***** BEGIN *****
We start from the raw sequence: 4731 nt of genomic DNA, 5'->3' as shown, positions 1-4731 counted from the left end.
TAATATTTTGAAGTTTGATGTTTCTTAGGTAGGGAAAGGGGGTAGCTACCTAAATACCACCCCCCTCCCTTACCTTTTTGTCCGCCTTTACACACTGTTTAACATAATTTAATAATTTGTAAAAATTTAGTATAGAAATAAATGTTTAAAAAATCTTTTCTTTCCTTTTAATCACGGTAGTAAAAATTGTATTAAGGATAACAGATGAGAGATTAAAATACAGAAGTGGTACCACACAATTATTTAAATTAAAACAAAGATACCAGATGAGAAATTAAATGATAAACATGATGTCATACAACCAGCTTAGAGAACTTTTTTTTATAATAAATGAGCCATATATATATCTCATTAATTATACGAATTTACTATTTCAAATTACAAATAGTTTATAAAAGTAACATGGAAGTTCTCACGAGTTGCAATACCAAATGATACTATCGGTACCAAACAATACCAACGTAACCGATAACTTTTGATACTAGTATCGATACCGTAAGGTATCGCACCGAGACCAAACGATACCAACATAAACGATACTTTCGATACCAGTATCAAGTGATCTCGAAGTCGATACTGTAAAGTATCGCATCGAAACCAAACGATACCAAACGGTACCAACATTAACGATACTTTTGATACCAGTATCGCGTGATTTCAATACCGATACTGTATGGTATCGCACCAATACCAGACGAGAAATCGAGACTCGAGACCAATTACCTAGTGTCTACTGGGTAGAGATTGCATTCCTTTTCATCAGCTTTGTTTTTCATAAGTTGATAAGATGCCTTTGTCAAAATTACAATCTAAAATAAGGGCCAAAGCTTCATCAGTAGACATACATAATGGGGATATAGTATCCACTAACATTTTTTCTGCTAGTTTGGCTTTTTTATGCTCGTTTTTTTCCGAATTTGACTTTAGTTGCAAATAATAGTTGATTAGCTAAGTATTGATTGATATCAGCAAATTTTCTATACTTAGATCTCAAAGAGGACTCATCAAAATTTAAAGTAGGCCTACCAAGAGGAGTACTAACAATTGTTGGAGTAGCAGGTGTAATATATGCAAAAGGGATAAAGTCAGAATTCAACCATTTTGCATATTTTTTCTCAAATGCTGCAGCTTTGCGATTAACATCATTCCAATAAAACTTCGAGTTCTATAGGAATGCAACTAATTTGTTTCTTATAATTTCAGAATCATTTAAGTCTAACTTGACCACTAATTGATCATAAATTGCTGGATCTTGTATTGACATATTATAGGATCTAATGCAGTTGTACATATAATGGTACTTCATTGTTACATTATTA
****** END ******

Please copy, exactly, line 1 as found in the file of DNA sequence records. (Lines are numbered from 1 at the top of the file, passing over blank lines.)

We start from the raw sequence: 4731 nt of genomic DNA, 5'->3' as shown, positions 1-4731 counted from the left end.